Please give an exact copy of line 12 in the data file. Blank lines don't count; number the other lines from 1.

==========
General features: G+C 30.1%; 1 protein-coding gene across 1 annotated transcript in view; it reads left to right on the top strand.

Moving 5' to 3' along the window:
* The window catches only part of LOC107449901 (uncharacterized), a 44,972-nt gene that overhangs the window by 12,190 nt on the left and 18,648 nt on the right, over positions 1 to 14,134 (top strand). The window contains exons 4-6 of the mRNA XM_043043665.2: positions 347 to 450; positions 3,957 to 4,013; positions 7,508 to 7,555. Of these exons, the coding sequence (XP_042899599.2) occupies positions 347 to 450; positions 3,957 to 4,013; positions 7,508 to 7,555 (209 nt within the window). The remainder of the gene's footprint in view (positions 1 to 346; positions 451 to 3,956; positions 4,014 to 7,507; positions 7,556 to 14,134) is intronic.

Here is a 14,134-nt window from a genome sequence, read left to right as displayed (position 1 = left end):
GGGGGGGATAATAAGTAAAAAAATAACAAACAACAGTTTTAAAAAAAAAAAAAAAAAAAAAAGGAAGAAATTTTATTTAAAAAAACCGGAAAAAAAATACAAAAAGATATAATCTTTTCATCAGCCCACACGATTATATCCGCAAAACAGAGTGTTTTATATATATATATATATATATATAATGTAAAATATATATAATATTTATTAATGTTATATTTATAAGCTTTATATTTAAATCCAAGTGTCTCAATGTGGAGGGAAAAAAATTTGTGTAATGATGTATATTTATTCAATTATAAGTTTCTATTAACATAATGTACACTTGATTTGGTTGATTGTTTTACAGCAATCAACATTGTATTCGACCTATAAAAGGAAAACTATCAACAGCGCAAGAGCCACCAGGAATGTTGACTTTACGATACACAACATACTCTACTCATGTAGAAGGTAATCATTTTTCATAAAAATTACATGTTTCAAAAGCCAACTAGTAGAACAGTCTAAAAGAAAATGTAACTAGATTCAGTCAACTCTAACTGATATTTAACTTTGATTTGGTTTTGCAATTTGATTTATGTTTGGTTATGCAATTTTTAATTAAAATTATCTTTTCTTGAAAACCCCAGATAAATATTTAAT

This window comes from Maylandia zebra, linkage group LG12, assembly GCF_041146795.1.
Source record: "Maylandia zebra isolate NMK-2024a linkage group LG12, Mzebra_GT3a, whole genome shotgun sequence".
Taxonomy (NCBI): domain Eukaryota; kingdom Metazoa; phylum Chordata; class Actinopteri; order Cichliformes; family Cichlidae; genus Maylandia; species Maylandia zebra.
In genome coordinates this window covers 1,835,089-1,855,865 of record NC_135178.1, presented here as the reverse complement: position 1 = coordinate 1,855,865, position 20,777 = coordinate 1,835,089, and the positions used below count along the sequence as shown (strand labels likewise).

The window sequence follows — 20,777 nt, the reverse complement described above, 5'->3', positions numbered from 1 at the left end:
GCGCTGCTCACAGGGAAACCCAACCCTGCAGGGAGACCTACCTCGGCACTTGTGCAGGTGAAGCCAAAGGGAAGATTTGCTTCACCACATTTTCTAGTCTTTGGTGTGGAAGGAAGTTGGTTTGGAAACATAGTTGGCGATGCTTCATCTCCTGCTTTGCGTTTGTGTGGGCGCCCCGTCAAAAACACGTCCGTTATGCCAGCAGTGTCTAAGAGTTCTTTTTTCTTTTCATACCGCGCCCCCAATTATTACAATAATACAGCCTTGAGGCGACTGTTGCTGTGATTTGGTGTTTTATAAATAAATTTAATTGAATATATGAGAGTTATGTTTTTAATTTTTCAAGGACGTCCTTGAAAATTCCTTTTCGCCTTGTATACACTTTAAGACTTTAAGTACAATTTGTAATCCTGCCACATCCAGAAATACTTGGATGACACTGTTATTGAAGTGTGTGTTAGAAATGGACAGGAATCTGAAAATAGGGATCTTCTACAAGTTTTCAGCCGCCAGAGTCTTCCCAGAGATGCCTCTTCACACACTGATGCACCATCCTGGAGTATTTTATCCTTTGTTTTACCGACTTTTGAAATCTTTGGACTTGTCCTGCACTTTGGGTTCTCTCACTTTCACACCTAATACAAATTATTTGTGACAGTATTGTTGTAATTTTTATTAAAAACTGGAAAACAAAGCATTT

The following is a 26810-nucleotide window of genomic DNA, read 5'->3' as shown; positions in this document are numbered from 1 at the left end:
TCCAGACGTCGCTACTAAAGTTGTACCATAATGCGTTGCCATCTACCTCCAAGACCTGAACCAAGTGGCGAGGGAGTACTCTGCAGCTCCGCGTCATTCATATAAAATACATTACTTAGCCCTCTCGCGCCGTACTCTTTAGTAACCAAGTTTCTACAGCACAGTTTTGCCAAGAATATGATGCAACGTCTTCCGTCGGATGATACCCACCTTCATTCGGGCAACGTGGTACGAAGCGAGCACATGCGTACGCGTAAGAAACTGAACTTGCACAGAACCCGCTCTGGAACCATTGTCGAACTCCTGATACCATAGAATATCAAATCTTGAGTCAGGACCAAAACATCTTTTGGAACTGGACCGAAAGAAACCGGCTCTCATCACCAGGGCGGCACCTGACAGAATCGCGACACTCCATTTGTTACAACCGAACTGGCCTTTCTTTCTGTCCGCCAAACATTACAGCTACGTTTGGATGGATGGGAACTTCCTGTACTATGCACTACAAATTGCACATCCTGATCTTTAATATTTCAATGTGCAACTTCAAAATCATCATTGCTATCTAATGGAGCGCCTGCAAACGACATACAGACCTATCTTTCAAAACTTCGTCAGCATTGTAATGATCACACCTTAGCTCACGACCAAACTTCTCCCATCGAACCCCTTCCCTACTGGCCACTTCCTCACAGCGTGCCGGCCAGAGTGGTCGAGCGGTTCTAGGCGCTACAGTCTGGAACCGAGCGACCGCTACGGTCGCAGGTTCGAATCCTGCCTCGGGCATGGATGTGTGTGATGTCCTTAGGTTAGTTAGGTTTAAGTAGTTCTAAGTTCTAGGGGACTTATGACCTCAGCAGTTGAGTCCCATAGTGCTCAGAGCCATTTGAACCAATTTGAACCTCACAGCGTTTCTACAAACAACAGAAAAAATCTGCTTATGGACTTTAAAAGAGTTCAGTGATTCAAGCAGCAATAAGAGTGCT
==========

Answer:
The following is a 26810-nucleotide window of genomic DNA, read 5'->3' as shown; positions in this document are numbered from 1 at the left end: